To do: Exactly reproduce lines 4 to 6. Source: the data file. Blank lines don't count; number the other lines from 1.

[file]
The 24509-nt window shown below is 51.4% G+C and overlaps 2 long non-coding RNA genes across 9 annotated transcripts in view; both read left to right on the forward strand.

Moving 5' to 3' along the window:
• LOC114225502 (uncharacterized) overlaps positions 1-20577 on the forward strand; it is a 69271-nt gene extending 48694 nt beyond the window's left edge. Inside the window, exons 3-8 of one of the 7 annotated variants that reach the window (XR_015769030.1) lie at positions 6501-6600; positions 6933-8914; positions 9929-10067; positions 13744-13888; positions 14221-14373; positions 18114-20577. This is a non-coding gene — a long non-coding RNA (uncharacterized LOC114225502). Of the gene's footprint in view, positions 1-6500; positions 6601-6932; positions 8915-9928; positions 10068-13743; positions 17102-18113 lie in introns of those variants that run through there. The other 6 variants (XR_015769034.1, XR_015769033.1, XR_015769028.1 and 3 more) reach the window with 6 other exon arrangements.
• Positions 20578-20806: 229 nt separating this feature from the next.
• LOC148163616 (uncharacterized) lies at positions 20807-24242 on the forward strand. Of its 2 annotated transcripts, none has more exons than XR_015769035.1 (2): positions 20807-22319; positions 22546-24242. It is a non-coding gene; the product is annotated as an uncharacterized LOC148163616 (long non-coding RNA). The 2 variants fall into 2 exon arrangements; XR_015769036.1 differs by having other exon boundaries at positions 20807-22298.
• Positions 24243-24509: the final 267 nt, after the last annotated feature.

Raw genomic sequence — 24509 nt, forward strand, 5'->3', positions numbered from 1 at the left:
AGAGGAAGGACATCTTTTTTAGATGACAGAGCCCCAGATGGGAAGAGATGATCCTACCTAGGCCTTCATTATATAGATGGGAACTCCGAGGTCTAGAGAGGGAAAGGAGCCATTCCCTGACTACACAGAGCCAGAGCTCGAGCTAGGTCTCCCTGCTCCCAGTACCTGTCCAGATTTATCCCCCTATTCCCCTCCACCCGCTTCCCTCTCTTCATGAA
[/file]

• Positions 20578-20806: 229 nt separating this feature from the next.
• LOC148163616 (uncharacterized) lies at positions 20807-24242 on the forward strand. Of its 2 annotated transcripts, none has more exons than XR_015769035.1 (2): positions 20807-22319; positions 22546-24242. It is a non-coding gene; the product is annotated as an uncharacterized LOC148163616 (long non-coding RNA). The 2 variants fall into 2 exon arrangements; XR_015769036.1 differs by having other exon boundaries at positions 20807-22298.
• Positions 24243-24509: the final 267 nt, after the last annotated feature.